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Traumatic Intracerebral Contusions 

Traumatic Intracerebral Contusions
Traumatic Intracerebral Contusions

Ilyas Eli

, Mitchell Couldwell

, and Craig H. Rabb

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date: 25 May 2022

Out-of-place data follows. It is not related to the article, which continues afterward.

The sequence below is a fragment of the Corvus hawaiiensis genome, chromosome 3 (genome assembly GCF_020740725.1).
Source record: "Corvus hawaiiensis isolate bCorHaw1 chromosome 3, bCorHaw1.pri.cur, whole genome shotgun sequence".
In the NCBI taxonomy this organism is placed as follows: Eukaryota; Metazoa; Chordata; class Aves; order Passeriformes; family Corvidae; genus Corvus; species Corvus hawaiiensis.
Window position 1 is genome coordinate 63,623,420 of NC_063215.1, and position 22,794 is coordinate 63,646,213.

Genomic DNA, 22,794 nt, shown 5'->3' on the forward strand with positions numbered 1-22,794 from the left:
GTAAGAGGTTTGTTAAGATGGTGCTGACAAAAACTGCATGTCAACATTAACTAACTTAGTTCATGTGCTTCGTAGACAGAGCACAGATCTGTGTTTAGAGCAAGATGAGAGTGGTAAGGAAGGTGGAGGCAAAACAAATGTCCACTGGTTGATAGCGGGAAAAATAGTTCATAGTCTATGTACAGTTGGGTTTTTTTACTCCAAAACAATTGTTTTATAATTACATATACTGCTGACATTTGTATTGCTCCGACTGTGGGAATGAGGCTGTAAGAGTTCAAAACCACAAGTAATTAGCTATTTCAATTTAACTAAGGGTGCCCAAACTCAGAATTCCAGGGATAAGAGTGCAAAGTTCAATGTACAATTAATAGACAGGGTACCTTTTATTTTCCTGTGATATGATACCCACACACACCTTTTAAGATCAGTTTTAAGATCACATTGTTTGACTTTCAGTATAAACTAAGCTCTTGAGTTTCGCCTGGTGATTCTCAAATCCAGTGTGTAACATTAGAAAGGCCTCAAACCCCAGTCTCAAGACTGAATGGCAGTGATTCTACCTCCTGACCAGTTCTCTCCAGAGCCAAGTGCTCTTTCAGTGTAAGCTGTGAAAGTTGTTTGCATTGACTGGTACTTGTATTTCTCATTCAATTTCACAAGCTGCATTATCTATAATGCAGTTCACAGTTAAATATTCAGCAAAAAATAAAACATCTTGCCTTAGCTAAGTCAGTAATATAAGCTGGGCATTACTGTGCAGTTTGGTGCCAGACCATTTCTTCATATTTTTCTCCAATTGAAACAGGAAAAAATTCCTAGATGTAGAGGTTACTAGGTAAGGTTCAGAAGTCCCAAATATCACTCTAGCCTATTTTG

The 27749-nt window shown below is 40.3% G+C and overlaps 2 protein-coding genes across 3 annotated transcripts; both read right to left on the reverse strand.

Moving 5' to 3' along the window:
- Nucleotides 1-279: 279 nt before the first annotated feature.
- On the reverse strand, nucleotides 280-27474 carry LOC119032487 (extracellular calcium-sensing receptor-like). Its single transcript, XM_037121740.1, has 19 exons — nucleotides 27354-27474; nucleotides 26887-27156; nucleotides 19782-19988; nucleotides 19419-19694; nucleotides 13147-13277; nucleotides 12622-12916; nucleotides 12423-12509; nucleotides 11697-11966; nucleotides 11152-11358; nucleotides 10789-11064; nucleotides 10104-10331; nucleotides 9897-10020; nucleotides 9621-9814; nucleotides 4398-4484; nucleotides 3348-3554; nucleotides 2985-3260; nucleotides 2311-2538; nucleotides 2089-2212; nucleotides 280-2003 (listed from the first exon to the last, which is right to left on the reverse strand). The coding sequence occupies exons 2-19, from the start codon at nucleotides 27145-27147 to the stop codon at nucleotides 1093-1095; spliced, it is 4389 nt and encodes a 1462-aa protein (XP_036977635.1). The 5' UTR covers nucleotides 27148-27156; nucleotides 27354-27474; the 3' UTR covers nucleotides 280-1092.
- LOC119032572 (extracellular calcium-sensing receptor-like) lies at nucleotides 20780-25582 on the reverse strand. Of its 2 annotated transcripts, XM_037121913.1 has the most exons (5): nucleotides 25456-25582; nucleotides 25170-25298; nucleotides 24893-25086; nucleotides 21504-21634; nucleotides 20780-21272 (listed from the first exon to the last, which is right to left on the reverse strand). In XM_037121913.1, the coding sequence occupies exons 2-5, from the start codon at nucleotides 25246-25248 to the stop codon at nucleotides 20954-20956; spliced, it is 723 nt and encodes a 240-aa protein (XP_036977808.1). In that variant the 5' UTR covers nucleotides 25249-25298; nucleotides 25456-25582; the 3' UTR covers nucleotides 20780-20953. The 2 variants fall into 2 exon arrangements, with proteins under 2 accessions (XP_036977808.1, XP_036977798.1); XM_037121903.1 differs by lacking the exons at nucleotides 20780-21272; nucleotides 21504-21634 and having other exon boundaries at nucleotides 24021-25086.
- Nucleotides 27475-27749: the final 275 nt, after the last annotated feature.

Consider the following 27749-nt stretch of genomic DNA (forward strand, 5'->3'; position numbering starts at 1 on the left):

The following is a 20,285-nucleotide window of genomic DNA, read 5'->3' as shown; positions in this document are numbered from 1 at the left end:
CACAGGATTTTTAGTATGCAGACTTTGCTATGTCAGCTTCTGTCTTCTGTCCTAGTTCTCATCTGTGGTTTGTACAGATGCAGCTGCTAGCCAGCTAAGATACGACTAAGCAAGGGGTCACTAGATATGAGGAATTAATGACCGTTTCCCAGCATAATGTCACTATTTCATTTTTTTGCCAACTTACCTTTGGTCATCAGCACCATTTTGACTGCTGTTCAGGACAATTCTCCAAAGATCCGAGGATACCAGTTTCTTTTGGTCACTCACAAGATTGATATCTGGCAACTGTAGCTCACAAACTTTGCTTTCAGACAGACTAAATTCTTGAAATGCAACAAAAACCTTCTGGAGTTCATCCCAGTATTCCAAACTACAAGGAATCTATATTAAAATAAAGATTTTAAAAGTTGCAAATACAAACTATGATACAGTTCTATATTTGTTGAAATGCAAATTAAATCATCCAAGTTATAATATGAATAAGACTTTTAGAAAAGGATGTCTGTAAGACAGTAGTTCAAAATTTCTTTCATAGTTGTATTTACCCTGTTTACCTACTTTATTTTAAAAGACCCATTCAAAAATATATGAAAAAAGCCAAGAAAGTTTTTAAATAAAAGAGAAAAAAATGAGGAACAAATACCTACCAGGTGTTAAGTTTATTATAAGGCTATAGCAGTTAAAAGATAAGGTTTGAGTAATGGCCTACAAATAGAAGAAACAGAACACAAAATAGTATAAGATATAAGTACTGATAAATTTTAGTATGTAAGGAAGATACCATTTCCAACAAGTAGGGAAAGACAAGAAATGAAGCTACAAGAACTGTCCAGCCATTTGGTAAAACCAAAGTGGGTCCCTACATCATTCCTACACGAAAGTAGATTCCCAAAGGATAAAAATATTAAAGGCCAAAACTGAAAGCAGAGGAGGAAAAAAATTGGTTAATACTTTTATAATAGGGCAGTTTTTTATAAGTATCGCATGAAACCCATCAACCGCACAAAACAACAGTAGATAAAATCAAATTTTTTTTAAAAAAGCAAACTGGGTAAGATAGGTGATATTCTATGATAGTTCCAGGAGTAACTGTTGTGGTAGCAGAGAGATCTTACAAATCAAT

Cerebral contusions are a subtype of traumatic brain injury that classically result from coup or contrecoup injuries. Common locations for these injuries are the inferior frontal, temporal, and occipital lobes. Mass effect from edema and hemorrhagic progression are frequent with contusions. Depending on the clinical examination results and radiographic findings, treatment may be nonsurgical or surgical. A Glasgow Coma Scale (GCS) score of 8 or less warrants placement of an intracranial pressure (ICP) monitoring device. Surgery is indicated in patients with deterioration of neurological examination findings, ICP that is refractory to exhaustive medical management, or imaging findings of severe mass effect. Patients with moderate or severe traumatic brain injury (GCS <13) are typically admitted to intensive care units for close monitoring of neurological examination changes, hyponatremia, hemorrhagic progression, and postsurgical complications. Recovery varies widely, and outcomes depend on age, initial GCS score, size, and location of the contusion.

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